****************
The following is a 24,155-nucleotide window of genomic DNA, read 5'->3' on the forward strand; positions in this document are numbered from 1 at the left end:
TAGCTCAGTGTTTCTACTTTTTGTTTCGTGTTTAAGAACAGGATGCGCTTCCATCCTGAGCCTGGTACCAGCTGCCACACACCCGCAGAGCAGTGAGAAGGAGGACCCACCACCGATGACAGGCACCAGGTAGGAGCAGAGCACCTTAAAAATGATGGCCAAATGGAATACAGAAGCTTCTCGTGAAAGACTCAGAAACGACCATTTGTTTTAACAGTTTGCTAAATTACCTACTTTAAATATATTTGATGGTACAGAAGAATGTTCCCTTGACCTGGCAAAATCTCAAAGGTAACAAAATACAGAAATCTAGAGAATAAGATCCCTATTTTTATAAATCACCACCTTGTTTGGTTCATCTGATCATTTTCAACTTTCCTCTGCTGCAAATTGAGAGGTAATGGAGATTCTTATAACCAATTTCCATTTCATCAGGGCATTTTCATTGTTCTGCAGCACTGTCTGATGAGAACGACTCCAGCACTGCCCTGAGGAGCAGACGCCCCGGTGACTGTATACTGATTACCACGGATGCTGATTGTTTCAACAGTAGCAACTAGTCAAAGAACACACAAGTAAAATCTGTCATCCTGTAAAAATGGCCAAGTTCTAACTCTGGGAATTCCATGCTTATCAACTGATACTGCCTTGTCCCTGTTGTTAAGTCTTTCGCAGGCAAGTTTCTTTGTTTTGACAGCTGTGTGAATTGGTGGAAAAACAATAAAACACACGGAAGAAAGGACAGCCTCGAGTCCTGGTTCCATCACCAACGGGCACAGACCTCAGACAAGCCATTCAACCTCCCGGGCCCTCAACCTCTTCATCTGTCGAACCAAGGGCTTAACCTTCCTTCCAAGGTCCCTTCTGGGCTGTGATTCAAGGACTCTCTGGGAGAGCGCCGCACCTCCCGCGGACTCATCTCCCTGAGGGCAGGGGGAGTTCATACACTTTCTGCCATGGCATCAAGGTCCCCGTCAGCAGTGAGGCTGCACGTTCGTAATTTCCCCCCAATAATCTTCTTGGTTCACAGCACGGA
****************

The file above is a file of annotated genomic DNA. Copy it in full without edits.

The following is a 24,155-nucleotide window of genomic DNA, read 5'->3' on the forward strand; positions in this document are numbered from 1 at the left end:
TAGCTCAGTGTTTCTACTTTTTGTTTCGTGTTTAAGAACAGGATGCGCTTCCATCCTGAGCCTGGTACCAGCTGCCACACACCCGCAGAGCAGTGAGAAGGAGGACCCACCACCGATGACAGGCACCAGGTAGGAGCAGAGCACCTTAAAAATGATGGCCAAATGGAATACAGAAGCTTCTCGTGAAAGACTCAGAAACGACCATTTGTTTTAACAGTTTGCTAAATTACCTACTTTAAATATATTTGATGGTACAGAAGAATGTTCCCTTGACCTGGCAAAATCTCAAAGGTAACAAAATACAGAAATCTAGAGAATAAGATCCCTATTTTTATAAATCACCACCTTGTTTGGTTCATCTGATCATTTTCAACTTTCCTCTGCTGCAAATTGAGAGGTAATGGAGATTCTTATAACCAATTTCCATTTCATCAGGGCATTTTCATTGTTCTGCAGCACTGTCTGATGAGAACGACTCCAGCACTGCCCTGAGGAGCAGACGCCCCGGTGACTGTATACTGATTACCACGGATGCTGATTGTTTCAACAGTAGCAACTAGTCAAAGAACACACAAGTAAAATCTGTCATCCTGTAAAAATGGCCAAGTTCTAACTCTGGGAATTCCATGCTTATCAACTGATACTGCCTTGTCCCTGTTGTTAAGTCTTTCGCAGGCAAGTTTCTTTGTTTTGACAGCTGTGTGAATTGGTGGAAAAACAATAAAACACACGGAAGAAAGGACAGCCTCGAGTCCTGGTTCCATCACCAACGGGCACAGACCTCAGACAAGCCATTCAACCTCCCGGGCCCTCAACCTCTTCATCTGTCGAACCAAGGGCTTAACCTTCCTTCCAAGGTCCCTTCTGGGCTGTGATTCAAGGACTCTCTGGGAGAGCGCCGCACCTCCCGCGGACTCATCTCCCTGAGGGCAGGGGGAGTTCATACACTTTCTGCCATGGCATCAAGGTCCCCGTCAGCAGTGAGGCTGCACGTTCGTAATTTCCCCCCAATAATCTTCTTGGTTCACAGCACGGA